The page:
Getting rich in paradise. That is the basketball court’s sports marketing emblem at Florida Atlantic University in Boca Raton, which is only a short bike ride from the dazzling Atlantic beaches. This 2022–23 FAU men’s basketball season, which is like something out of a paradise for the Owls and their coach, Eastern Greene, and Indiana University graduate Dusty May, is especially appropriate for the catchphrase. Heaven has a dazzling 21-1 record.
20 games are the longest winning run in the country for Paradise. The school’s initial Top 25 ranking comes from Paradise (three weeks running now). A vantage point at the summit of Conference USA is paradise. Almost every anticipated bracket for the NCAA Tournament includes Paradise. The unparalleled excitement about heaven on campus is what’s driving the record-breaking attendance.
For this program, which for the first 25 years has been more like Paradise Lost, it is all unexplored territory. Despite the efforts of some well-known coaches, such as Sidney Green, Matt Doherty, Rex Walters, Mike Jarvis, and Michael Curry, FAU has not been recognized for its basketball despite its proximity to the talent-rich regions of Miami and Ft. Lauderdale.
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Only one of them, Doherty, ever finished his lone season at FAU with a winning career record (15-13). The Owls only had five winning seasons and one conference championship between 1993 and 2018, earning them their lone NCAA invitation.
Then along came a 40-something coach who had basketball roots straight out of “Hoosiers,” a man who had played basketball in high school at a small institution in Indiana before going on to manage basketball at Indiana University. The young man’s name, Dusty May, is reminiscent of one of those movie guys.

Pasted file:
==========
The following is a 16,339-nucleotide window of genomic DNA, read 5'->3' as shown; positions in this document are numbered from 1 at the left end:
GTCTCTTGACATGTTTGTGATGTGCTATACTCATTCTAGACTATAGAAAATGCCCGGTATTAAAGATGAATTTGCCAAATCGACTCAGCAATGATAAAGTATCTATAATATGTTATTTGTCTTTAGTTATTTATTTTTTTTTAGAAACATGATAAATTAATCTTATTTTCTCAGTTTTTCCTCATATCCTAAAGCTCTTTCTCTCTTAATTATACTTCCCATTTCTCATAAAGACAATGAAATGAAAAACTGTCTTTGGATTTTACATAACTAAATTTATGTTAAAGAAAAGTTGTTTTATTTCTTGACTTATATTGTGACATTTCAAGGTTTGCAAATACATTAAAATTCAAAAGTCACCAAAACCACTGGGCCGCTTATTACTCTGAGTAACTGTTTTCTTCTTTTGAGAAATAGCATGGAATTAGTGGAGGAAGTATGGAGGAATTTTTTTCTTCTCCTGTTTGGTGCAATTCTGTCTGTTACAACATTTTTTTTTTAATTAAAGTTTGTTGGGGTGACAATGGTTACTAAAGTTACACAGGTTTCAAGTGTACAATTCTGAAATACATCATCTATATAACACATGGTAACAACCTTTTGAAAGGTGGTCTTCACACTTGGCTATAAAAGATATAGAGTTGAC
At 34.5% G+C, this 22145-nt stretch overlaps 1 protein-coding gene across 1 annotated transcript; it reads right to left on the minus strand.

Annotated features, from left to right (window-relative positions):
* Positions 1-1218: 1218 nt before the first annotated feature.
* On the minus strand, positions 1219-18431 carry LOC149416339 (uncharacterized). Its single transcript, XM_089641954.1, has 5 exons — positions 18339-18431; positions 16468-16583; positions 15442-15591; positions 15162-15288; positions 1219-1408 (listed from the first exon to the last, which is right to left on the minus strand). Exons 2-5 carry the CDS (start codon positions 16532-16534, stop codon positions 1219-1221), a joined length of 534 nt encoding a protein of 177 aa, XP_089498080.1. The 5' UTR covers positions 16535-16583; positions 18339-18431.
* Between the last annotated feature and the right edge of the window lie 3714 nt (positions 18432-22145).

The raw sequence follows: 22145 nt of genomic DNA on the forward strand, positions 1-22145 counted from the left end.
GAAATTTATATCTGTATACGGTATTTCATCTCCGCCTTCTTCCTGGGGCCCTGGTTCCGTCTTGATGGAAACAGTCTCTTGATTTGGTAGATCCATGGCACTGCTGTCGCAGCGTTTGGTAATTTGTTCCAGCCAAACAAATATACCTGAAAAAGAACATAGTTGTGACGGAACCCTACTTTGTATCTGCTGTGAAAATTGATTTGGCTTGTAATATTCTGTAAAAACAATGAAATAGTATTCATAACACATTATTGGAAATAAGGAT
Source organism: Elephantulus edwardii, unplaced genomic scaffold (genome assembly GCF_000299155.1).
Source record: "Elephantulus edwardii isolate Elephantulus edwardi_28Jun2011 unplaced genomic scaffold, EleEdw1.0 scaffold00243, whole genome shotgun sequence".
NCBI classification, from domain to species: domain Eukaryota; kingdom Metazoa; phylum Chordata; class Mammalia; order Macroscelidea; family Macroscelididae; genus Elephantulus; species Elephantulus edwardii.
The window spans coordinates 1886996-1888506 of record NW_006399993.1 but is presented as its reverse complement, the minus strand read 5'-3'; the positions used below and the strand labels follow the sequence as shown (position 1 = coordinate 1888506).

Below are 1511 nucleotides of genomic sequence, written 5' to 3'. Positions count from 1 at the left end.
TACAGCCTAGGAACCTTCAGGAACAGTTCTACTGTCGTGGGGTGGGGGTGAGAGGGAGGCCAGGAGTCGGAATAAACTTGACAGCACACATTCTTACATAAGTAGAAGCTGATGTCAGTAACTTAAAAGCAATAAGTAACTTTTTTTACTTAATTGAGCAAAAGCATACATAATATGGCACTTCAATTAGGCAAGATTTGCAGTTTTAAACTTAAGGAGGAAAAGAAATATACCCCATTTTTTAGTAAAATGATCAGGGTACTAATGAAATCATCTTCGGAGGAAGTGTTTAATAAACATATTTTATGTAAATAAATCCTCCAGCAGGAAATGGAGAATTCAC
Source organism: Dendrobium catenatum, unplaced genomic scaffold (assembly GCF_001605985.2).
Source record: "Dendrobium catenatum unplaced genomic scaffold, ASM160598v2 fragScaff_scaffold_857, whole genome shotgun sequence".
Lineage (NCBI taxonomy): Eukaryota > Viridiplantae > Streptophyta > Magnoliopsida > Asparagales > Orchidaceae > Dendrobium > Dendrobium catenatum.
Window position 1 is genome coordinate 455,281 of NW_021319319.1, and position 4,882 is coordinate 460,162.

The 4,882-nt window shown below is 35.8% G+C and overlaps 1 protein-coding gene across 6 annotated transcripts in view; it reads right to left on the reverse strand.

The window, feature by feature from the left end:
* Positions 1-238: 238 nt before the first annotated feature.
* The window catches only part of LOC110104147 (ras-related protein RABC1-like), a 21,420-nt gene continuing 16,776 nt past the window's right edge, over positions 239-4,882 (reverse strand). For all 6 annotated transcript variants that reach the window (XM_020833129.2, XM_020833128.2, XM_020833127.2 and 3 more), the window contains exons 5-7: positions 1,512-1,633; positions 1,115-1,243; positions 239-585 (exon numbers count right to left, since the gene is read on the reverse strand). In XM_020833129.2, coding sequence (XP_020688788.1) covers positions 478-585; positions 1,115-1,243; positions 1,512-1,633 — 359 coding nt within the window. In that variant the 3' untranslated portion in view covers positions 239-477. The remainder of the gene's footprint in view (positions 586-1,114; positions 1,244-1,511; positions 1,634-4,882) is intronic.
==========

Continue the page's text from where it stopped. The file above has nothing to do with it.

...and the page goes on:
People from southern Indiana would recognize that. May was a superb point guard for Eastern Greene from 1991 to 1995. He participated in Division II basketball at Oakland University for one season before deciding it wasn’t for him. As a result, he decided to pursue coaching as a vocation.
May credits Mark Barnhizer, a tough coach who introduced him to “hard ethic, dedication, and willpower,” giving him the coaching bug while they were teammates in high school. He (Barnhizer) possesses a strong will that rivals anyone who has ever lived.
Because of this, May was already ready for his next mentor, IU basketball coach Bob Knight, who ensured the new manager had to work his way up. “Water and towels are what you start with as a freshman,” May remarked. You take a new path in sophomore year, whether with videos or statistics. It required full-time work. You had to be present an hour before and an hour after practice.
“Coach Knight taught me the value of being a great teacher. I work to become a better instructor each year that I coach. When I reflect, I am struck by how simple Coach Knight made complicated problems. 2000 saw May earn her degree. Knight extended the invitation to May to return as a graduate assistant before terminating her later that year.
May agreed, but Henry Bibby at Southern California later offered her a full-time job. After IU’s journey to the 2002 Final Four, Indiana expanded its basketball program two years later, and May was called back to Bloomington by then-coach Mike Davis for a position that, among other things, gave him his first experience recruiting.
May joined Mike White’s staff at Louisiana Tech before following him to the University of Florida. He had previously made brief appearances as an assistant coach at Eastern Michigan, Murray State, and Alabama-Birmingham. In 2018, FAU contacted me. May was invited to come down for an interview by White’s brother, Brian White, the athletic director at FAU, but she almost declined the offer.
May stated, “I was tired of relocating.” “I adored the Gainesville neighborhood. I believed that while I had professionally equipped for the job, I wasn’t personally prepared. Fortunately, May did pay a visit, and when he and his wife Anna traveled along State Road A1A along the shore, they were astounded by the area’s lush splendor.